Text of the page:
This has been a year. I can’t think of a single person who hasn’t been affected in some way by all the curveballs that 2020 has thrown. In June, we lost one of our best buddies of all time. Li’l Guy as he was known, had the best outlook – he was always happy to see you, always had LOTS to say, and was always fearless in his pursuit of life.
My parents adopted Li’l Guy from the animal shelter in Tupelo, MS when he was a few years old. Someone found him on the side of the road and brought him in, where it was discovered that he was paralyzed from the waist down. His story is wonderfully told in the book From Rags to Wags that was published in 2018.
Although he had paraplegia, “LG” as I called him, had magic legs in the form of a bright red cart, his very own “race car hot wheels!” He was so fast that he could out run ALL the other dogs and even lots of people. His upper body strength was LEGIT. He could do pretty much anything that abled dogs could do, and the things he couldn’t physically do, he was masterful at coming up with a work around.
One of my favorite memories of LG was during a visit home one summer a few months after he became part of the family. I had let all the dogs – all being my parents’ 5 (yes 5 dogs) + my dog outside into the back yard. I smiled seeing LG bound down the stairs in his little red “race car.” I went back inside to catch up on work stuff.
A little while later I heard LG barking. It was strange that he was the only one barking because with that crew when one started, they would all chime in, swelling to a full barking chorus. I was like uh-oh something’s up. So I went to investigate. I walked the yard and didn’t find anyone or anything out of place. All the other dogs were lying around napping and snoring and completely unaffected. I told LG that there was nothing going on that he needed to be barking about, and I went back inside. The barking continued.
About an hour later my mom got home, and I told her about LG’s incessant barking. She asked if he was in the yard or on the porch, and I replied that he was in the yard. She said that’s what he does when he needs to go up the stairs. Then it dawned on me how truly brilliant LG was – he could easily get down stairs but needed a “boost” to go up, so he used his masterful barking skills to communicate his needs.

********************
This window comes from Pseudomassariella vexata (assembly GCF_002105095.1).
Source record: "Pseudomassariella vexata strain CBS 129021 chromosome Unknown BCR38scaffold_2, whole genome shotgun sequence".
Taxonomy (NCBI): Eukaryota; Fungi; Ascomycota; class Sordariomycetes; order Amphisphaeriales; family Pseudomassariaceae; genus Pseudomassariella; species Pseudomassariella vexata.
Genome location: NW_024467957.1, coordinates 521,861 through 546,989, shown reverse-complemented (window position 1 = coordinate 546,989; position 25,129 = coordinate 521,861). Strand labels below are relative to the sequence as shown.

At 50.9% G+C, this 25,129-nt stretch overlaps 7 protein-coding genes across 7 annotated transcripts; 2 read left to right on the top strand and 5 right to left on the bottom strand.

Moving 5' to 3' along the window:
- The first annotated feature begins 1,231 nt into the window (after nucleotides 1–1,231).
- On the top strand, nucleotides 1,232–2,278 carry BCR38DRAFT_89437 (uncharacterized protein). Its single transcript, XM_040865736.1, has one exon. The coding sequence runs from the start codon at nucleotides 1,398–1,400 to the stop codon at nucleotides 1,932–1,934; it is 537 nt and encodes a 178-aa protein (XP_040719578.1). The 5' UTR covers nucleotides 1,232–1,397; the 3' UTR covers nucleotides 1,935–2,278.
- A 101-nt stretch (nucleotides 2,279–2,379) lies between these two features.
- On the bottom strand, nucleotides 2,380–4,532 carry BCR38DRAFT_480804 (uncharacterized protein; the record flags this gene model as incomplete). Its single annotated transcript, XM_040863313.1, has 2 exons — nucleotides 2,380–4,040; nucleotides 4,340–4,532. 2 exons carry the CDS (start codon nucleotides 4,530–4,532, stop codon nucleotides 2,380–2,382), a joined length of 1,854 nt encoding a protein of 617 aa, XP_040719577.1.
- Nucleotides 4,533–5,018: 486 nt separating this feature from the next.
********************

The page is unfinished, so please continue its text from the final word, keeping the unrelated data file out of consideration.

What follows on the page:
The same scenario happened the next day. But this time I knew what to do! So when I heard LG barking (and no one else was) I went down the porch stairs and asked him if he needed a boost. He nodded by jumping on his front legs so I lifted the back end of his race car, and he bounded up the stairs, turned around and gave me a “thanks friend” look and then found his nap spot next to his “brothers and sisters”. It was a great moment, and I marveled at how special he was. From then on, when LG barked and there wasn’t a clear reason why, I looked for his cue as to how I could assist.
Earlier this year my parents had said that LG showed signs of slowing down and had developed advanced arthritis in his front legs. He was still first in line to eat and would never miss treat time, and while his spirit was still as chipper and as sweet as ever you could catch glimpses of pain in his eyes.
In April, my husband, my dog-child, and I made an emergency trip to Tupelo despite the COVID outbreak. My dad had a stroke on Easter, and there was no keeping us away from being there to help out while he recovered in the hospital. Remember, they have 5 dogs – AND a cat! It’s been said a hundred times, and I echo, that one of the myriad cruelties of this virus is not being able to see your loved ones while hospitalized, COVID diagnosis or not.
As with anything in life, time is not guaranteed. When we were there over the spring, I knew that LG had more time behind him than ahead of him. A few weeks after we returned home to Florida, we got the call that LG had crossed the rainbow bridge.
We think that Li’l Guy was about 11 years old. In the nine of those years that he was part of our family I learned a lot. I learned that it is disrespectful to feel sorry for people and animals who are disabled. They have as much, if not more, to give than any able-bodied person or animal. I learned that you have to advocate for yourself. We need to be better about speaking up for ourselves and truly listening to what each other has to say. I was reminded that life is so much better when we can move forward together, and to always be kind and to be willing to help someone else get what they need, not because they are helpless, but because sometimes all you need is a “Li’l” boost to get ahead.
By Mary-Margaret Dale. November 15, 2020